(CNSNews.com) – Republican presidential hopeful Tim Pawlenty says he wants to trim the size of the federal workforce and bring pay and benefits of public employees in line with the private sector.
But when asked Wednesday whether that would include eliminating any federal agencies, Pawlenty did not name any and would only say that he would scrap Fannie Mae and Freddie Mac, two formerly federally-sponsored financial services institutions that were made independent of the federal government in 2008.
He made the remarks at the Cato Institute, as part of his “It’s Time to Tell the Truth Tour.”
“When I was the governor of Minnesota we did,” Pawlenty said of making cuts. “We eliminated the Minnesota Planning Agency and we merged a number of other state departments, programs and agencies as well.”
Pawlenty said his campaign would release a budget proposal soon that “will include reduction or elimination of a number of things – one of which will be Fanny and Freddie.”
“I know those aren’t federal agencies per se, but they are essentially fully-owned subsidiaries of the federal government,” Pawlenty said. “They become de facto agencies.”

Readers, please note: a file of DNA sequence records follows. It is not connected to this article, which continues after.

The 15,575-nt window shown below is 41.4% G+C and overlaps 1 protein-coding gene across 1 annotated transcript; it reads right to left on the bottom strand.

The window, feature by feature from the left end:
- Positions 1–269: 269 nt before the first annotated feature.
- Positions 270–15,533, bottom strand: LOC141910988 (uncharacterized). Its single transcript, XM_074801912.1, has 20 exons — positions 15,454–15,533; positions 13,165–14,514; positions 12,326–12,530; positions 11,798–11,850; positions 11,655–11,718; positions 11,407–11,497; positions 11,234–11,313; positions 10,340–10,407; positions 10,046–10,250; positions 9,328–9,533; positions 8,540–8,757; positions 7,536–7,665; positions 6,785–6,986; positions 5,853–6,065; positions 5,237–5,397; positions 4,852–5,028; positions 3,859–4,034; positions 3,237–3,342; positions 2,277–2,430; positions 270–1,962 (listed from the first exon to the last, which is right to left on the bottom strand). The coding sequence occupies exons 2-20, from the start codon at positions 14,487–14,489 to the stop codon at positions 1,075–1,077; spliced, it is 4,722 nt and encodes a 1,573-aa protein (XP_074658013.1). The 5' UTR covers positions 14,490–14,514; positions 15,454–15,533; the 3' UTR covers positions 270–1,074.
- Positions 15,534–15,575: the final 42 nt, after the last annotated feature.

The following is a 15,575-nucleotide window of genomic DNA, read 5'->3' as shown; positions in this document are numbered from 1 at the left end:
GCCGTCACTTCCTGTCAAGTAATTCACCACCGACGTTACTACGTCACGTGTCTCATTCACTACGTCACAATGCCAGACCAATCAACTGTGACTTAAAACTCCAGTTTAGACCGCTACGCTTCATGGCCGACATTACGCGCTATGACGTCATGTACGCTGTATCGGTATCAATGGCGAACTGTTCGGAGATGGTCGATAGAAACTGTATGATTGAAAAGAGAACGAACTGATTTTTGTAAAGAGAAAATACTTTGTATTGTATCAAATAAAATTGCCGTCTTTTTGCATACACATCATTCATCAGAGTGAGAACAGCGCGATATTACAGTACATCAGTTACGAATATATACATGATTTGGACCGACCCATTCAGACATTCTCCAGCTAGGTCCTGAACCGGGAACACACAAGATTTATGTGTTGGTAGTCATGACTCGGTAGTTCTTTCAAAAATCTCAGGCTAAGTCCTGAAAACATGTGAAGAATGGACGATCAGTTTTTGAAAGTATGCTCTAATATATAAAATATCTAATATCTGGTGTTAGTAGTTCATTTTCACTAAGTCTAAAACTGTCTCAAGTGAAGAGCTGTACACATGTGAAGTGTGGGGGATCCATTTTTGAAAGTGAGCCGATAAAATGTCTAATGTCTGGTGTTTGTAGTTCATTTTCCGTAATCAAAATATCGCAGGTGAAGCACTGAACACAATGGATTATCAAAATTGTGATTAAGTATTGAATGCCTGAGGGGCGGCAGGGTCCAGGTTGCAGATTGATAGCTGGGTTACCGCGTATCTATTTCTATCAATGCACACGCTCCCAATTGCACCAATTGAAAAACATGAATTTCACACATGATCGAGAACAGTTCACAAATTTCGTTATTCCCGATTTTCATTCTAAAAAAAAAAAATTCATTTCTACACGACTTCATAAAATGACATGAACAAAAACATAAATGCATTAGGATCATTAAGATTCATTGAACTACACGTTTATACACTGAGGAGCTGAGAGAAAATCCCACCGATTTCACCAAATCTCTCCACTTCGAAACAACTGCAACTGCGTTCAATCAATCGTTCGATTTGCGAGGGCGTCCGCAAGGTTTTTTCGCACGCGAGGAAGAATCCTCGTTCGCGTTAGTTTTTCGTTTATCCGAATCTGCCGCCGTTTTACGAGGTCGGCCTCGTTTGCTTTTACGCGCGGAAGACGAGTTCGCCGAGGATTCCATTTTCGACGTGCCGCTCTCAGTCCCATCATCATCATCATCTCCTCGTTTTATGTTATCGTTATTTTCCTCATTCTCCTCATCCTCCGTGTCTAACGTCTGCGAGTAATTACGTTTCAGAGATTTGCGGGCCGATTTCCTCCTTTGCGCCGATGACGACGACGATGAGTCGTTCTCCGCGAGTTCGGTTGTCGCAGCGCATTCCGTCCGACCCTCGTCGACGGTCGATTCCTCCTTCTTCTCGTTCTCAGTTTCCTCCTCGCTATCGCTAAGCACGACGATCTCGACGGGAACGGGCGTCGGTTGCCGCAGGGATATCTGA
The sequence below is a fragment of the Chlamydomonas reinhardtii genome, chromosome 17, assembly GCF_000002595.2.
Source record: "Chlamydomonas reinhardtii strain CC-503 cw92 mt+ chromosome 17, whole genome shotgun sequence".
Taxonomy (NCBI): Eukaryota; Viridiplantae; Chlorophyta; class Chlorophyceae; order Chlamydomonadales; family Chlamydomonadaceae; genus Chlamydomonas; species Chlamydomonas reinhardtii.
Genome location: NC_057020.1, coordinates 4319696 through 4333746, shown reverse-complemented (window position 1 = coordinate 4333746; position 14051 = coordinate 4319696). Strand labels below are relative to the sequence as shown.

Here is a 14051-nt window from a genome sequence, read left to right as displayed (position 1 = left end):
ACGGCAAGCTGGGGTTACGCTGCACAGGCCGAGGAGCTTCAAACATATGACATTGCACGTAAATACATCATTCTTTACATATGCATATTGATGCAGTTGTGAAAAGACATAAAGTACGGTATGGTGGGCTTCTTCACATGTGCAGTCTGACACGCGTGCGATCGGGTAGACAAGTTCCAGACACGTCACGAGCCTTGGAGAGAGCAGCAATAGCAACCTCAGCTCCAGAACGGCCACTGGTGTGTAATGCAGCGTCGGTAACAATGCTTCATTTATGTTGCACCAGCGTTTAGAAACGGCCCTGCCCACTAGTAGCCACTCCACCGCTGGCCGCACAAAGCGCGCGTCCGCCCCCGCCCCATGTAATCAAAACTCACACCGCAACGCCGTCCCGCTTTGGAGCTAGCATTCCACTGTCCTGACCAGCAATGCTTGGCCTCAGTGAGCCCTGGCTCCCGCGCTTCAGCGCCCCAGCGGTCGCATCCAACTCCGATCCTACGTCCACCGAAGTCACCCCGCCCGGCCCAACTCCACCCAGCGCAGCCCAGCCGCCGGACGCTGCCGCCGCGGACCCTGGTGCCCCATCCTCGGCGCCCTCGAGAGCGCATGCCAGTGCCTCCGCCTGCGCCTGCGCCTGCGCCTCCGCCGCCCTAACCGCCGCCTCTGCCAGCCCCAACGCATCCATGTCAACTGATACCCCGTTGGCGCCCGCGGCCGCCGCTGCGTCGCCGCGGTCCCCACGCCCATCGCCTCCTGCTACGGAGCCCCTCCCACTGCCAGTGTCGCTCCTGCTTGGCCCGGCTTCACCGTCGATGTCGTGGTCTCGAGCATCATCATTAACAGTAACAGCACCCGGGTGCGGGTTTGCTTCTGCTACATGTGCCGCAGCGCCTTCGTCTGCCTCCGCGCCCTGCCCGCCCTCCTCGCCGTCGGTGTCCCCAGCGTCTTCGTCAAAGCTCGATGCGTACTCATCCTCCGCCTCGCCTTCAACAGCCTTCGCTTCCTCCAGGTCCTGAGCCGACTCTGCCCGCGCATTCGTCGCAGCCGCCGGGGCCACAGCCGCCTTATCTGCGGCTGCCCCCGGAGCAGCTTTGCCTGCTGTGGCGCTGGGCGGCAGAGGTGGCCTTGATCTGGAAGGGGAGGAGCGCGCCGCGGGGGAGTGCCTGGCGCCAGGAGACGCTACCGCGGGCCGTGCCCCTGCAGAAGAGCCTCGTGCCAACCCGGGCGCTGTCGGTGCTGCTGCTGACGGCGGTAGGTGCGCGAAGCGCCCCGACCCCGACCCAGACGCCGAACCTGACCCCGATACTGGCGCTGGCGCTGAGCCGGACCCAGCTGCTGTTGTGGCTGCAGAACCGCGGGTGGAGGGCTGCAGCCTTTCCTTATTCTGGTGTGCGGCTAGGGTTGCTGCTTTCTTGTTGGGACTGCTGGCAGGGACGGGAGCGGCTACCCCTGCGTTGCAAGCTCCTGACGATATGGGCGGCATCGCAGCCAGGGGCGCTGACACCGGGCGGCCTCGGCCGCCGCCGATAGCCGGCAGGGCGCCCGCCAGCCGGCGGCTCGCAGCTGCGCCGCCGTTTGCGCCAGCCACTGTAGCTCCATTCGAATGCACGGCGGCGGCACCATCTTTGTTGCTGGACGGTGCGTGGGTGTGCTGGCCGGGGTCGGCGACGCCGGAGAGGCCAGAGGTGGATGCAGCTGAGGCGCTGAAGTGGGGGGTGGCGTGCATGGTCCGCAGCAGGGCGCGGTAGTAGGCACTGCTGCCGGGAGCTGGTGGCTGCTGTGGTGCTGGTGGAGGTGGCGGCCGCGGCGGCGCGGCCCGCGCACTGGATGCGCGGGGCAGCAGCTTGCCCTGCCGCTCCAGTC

A member of the audience asked Pawlenty what he thought of the budget proposal put forward by Rep. Paul Ryan, chairman of the House Budget Committee.
Pawlenty complemented Ryan on his “leadership” and “courage” for putting the plan “on the table” and accused President Obama of a lack of leadership in tackling the nation’s record debt and deficit.
“But I will have my own plan,” Pawlenty said, adding that his budget proposal would include some elements of Ryan’s as well as some other ideas, citing in particular his approach to Social Security and Medicare reform.
Pawlenty said in his remarks that reforms should include a gradual increase in the retirement age for Social Security eligibility and cutting cost of living increases for wealthy individuals eligible for Social Security.
Medicare reforms should include more choices for Americans, he said, adding that “incentivizing consumer behavior” could help Americans to make better health care choices, and to save money.